Saturday, May 05, 2007

Loop the loop

Started the next sortie with some general ground school about the aerobatics manoeuvres we'd be doing before we set off. This flight would consist of some loops and some aileron rolls. Both of which consist of yours truly flying upside down :-)

Before we would go anywhere though, we had to don our parachutes. I was a little apprehensive because of the fact that the parachute has no reserve in it. I've done over a thousand jumps and am not worried about parachuting....because I know I have a reserve if it all goes wrong. But Ed was going on about how the plane was our reserve.....sorry Ed, don't think you quite get it. The parachute is our reserve if the plane is fucked....what happens if the parachute itself fails. Hmmmmm....anyway, I digress.

We took off (actually I did the take-off, yay) and headed off to the training area. Weather was a little better, clouds were higher than the morning. So were were able to climb and get plenty of height beneath us. We did some slipping stalls first, they were fun and I was able to hold the plane in the stall for ages, although my legs were getting tired cause the rudder is a wee bit heavy.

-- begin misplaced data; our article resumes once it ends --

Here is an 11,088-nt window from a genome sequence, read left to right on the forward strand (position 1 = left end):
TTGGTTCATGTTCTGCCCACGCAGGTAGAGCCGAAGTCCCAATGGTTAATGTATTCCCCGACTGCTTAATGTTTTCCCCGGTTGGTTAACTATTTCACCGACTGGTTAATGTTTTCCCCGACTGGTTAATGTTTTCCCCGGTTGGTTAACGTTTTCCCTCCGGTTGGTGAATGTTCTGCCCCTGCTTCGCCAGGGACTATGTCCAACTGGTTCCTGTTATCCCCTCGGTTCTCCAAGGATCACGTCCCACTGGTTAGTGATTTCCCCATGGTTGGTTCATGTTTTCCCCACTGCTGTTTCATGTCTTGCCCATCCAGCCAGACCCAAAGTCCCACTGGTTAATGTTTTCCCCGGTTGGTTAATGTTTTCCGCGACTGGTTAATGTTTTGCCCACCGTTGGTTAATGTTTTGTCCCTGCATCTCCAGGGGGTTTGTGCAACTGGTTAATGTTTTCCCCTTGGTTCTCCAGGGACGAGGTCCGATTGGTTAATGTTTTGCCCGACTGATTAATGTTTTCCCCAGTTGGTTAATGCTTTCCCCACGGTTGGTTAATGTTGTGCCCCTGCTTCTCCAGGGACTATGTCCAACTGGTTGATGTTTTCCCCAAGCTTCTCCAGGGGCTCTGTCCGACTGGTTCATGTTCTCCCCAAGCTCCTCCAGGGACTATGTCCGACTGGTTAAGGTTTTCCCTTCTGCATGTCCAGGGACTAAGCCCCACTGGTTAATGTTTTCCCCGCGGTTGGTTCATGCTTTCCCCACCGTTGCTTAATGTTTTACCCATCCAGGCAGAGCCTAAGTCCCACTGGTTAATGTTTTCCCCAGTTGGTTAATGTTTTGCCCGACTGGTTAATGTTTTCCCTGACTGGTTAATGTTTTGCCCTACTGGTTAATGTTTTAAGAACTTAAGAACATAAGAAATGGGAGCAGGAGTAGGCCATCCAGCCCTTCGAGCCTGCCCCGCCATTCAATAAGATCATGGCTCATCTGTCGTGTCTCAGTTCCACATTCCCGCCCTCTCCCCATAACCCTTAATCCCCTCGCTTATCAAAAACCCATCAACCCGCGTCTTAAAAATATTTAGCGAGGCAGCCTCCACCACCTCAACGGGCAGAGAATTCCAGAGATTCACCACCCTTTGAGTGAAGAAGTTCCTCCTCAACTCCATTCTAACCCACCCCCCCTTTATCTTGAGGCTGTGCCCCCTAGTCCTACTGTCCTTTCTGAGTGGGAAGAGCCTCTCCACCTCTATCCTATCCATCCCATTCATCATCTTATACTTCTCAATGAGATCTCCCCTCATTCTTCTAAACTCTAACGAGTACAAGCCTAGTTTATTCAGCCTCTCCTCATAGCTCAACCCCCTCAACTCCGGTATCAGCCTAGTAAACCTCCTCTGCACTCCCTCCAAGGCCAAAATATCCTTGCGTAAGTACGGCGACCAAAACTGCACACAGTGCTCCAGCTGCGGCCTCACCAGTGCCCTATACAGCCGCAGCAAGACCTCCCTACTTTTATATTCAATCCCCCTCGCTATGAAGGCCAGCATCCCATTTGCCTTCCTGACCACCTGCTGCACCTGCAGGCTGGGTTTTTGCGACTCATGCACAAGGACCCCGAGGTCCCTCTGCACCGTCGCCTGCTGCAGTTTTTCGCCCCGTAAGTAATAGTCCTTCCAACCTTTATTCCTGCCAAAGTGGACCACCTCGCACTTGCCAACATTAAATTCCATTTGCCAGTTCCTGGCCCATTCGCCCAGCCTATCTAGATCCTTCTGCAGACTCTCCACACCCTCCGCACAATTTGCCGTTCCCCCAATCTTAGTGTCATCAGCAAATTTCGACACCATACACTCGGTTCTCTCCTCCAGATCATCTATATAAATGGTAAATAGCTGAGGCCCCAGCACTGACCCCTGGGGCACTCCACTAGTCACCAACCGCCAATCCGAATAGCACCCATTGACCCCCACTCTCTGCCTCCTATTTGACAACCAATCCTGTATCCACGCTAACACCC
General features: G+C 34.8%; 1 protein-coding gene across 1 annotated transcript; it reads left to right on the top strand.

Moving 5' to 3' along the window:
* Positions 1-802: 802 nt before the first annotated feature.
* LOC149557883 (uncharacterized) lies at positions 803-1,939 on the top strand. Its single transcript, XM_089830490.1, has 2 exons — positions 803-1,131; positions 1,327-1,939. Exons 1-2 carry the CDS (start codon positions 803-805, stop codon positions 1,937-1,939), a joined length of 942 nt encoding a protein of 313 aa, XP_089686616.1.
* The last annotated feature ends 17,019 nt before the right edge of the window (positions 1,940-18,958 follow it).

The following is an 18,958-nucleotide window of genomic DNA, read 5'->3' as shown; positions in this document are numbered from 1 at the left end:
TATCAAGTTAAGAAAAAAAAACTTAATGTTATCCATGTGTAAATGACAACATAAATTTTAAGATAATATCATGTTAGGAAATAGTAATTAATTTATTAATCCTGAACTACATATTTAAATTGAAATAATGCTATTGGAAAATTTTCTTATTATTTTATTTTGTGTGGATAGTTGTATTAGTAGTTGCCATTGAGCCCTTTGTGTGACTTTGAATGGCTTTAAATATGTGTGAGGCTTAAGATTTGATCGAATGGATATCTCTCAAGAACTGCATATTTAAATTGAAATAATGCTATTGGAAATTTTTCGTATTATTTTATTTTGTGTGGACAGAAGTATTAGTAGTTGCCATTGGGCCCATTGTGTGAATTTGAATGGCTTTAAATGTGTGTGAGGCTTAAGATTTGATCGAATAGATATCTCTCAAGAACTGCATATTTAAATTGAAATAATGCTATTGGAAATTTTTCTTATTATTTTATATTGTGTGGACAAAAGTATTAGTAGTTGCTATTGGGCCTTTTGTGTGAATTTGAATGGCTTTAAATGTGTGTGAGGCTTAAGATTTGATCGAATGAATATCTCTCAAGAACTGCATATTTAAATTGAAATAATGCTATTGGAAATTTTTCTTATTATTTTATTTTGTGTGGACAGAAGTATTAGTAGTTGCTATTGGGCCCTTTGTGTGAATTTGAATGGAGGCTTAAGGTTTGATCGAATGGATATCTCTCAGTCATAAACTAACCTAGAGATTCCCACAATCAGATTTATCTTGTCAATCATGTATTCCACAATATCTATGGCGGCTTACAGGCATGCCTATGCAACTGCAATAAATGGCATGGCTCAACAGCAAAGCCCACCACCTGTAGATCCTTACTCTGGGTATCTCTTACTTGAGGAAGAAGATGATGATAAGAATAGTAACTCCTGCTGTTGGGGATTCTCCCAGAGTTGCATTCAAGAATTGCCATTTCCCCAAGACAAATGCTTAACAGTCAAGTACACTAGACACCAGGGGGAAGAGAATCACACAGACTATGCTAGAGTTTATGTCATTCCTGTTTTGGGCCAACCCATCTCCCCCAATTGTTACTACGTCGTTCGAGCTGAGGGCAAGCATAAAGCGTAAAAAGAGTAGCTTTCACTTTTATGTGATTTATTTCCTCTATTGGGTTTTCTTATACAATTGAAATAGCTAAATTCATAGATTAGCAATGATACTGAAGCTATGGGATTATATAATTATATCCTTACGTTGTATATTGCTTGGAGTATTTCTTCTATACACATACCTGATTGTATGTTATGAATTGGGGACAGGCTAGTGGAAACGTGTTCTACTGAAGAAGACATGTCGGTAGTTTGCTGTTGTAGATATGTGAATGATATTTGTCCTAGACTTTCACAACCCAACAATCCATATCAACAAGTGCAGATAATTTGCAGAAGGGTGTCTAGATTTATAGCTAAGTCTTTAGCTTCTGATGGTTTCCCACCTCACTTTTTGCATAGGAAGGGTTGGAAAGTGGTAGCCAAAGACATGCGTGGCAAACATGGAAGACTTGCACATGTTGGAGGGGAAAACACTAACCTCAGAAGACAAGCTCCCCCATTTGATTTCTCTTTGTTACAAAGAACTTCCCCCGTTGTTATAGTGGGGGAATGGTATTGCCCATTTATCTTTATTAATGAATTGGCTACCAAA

We then decided we'd do some aero's. Ed showed me the loop first. We would descend and pick up speed to 140, then level, then pull hard hard hard and stop, relax the elevators and float over the top of the loop, then pull a wee bit harder again and level when we completed. So it was my turn.

I was a bit apprehesive with the descent at first. Partly because the illusion with sitting so high is that the nose is diving quite considerably, but it's not really. Then I levelled and pulled hard hard hard and relaxed, floated and then pulled hard again and levelled out at the bottom. Good fun. I did anopther one and I realised that I relaxed a bit too much on the float over the top and then pulled a wee bit too hard on the roll back. But it was still good fun.

The next move was the aileron roll. This consists of a descent to 130, pull level, pull nose up 30 degrees and apply full aileron (no rudder input) so that you roll 360 degrees and end back where you started. A few of those had my stomach wondering why it was left behind a few hundred metres back. So I called it a day and we flew home. But a good intro into aero's and Ed seemed at ease with what I produced saying it's just a case of more practice. Sweet!!!

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